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to help reduce the risk of another one. if you've had a heart attack, be sure to talk to your doctor be moved out of the hospita next at six. weather talent appears at wx center with generic pinpoint filling monitor then we take special >> dubois: finally tonight, steve hartman doesn't usually work the police beat but he's uncovered a plot to commit larceny. it's grand theft doughnut. steve met the unlikely schemer on the road. >> all right! >> reporter: chris rosati is both in the prime of his life and at the end of it. about a year ago this 42-year- old marketing vice president and father of two was diagnosed with a.l.s., lou gehrig's disease. it's obviously heartbreaking, but it's hardly the focus around here. in fact, after chris found out, he did something few people with a terminal illness ever choose
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to do-- he applied online for a job as a doughnut deliveryman. seriously. >> i knew i wouldn't get the job but at least then i could say when they arrest me, "hey, man, i applied." >> pelley: what do you mean when they arrested you? >> then the next step is you try to steal a truck. >> reporter: that's right. he said "steal a truck." it was all part of this fantasy chris dreamed up to stake out the krispy kreme doughnut factory near where he lives in durham, north carolina, follow one of the driver's on a route, and take his truck when the guy's not looking. >> and then just go around and give away the doughnuts. >> reporter: kind of a robin hood kind of thing. stealing cholesterol from the rich and giving to the poor. >> (laughs) i was going to go to the nearest school because once i knew where -- >> reporter: this plan has some holes in it and i'm not speaking doughnuts. you're just going to pull up to a school and say "here's a bunch of doughnuts"? >> yeah, now that you said that i probably wouldn't.
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>> reporter: not to mention the legal ramifications. >> one of the blessings of a.l.s. is what are they going to do? >> reporter: in case you haven't figured out, chris has a remarkable sense of humor about this, which is partly why when krispy kreme heard about his plotting through a facebook post they didn't threaten prosecution, instead they offered transportation. specifically, a bus, a bus stocked with doughnuts. >> the heist! >> reporter: and so for an entire day chris, his family and friends went on this rolling sugar high. >> you had two doughnuts? >> reporter: joyfully delivering to city parks, cancer wards -- >> take care. >> reporter: and children's hospitals. >> we're glad to make some people smile! >> reporter: but the biggest smile of the day belonged to chris himself. remember, his original dream was to show up at a school-- and here he was at his old high school. >> i got a thousand doughnuts on the bus. (cheers and applause)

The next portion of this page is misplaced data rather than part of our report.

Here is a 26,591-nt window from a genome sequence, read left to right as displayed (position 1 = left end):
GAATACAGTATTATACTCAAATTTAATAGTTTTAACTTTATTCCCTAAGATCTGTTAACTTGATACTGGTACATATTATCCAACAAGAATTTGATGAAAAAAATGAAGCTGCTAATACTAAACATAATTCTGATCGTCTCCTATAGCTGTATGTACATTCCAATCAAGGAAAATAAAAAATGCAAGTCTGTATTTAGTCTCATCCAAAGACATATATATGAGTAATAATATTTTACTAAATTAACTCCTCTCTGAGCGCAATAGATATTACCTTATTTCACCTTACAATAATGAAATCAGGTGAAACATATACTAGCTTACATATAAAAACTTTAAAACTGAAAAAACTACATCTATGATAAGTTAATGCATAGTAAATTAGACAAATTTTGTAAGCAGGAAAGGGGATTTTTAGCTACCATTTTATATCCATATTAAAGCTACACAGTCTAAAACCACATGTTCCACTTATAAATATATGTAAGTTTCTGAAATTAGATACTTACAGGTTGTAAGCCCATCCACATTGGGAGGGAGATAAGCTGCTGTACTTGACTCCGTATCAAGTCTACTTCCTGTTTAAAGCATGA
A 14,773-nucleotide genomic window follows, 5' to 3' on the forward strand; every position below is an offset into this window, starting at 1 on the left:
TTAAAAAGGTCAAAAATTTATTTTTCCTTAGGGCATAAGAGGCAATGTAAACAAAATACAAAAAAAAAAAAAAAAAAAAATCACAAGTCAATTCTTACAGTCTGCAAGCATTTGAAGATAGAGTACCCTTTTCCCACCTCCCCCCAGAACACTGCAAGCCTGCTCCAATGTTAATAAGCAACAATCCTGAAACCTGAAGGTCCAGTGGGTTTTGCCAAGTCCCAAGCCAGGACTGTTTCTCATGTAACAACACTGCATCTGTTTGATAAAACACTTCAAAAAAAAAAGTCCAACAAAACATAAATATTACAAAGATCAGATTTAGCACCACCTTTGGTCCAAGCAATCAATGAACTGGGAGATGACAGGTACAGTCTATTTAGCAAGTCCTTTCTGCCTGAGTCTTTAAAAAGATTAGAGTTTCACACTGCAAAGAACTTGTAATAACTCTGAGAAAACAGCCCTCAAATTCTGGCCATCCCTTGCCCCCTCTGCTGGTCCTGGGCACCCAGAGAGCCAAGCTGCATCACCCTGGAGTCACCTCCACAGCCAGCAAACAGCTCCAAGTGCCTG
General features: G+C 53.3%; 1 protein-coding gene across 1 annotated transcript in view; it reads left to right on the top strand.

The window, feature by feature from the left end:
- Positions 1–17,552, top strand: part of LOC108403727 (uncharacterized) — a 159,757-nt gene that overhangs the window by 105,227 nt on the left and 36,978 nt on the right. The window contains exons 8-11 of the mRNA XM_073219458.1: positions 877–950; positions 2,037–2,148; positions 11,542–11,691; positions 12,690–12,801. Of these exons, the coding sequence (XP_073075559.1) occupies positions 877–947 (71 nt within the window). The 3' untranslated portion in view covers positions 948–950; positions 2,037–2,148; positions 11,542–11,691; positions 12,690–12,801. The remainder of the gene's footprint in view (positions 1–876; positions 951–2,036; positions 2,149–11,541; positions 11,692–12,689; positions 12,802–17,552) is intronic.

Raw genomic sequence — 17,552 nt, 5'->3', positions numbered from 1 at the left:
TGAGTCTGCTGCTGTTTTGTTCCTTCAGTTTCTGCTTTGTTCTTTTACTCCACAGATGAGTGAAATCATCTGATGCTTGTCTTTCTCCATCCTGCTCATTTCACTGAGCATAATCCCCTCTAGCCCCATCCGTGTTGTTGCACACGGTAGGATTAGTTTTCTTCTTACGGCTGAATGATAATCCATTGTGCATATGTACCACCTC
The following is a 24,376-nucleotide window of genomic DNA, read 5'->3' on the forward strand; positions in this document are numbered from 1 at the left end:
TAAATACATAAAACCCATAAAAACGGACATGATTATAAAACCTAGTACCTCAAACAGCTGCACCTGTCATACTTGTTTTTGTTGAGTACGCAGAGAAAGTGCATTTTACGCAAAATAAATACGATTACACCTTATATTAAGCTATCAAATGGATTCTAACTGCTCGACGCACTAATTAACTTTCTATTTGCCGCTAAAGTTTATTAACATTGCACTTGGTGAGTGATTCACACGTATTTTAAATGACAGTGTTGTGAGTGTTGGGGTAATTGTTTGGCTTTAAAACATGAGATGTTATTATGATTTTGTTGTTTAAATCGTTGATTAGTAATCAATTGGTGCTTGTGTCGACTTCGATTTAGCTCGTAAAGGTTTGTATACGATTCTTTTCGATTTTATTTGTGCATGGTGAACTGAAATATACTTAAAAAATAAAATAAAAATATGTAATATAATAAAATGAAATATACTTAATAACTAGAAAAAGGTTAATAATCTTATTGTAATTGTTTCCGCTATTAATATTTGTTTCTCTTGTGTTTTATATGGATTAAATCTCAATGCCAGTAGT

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>> reporter: which leads us to what this was really all about. chris says if dying has taught him anything it's about how to live. >> thank you for the warm welcome. (cheers and applause). >> reporter: he says you have to do what you can to make people smile while you still have the chance. he really wants kids especially to know that. >> because if i can't impact people then this whole thing is a waste. >> reporter: message received. steve hartman, "on the road" in durham. >> dubois: and that is the "cbs evening news," scott will be back on monday. i'm maurice dubois in new york. thanks for joining us. have a good ni
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good evening, i'm elizabeth cook. i'm allen martin. now at 6:00, drought fears confirmed by the first snowpack survey of the year. good evening, i'm elizabeth cook. >> i'll allen martin. the it's the lowest snowpack reading on record and unless winter returns to northern california it could be trouble for our water supply. rob mcallister with a look at how bad it is. >> reporter: don't be fooled by me standing in ankle deep snow. the latest snowpack survey does not show great results for california. it's applying reading a bleak reading. snowpack is 20% of normal for the start of the year. >> no water right here. >> reporter: a drastic difference from a year ago at this time when the snow was six
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times higher than now but even with that, the rest of the winter did not keep pace. >> we had a great december last year. and then things shut off. >> reporter: a lack of storms early this season have hit ski resorts hard who count on the powder to turn a profit. >> it's pretty icy out there right now. i was hoping it would be a better season. >> reporter: even so families are making the best of what mother nature has already left behind. >> still we are having a good time. we are up here for the week. we'll enjoy it and make the best of it. >> reporter: with two months to go in the season, resorts are hopeful. >> we are very optimistic. there's still a lot of winter left. it's just the start of january. we are confident winter will return and have a big impact. reporter: still time for a rebound. >> if we can get into a wet pattern, perhaps we can catch up but the further into the season the less likely that becomes. >> reporter: while the nice doather may be enjoyable to ski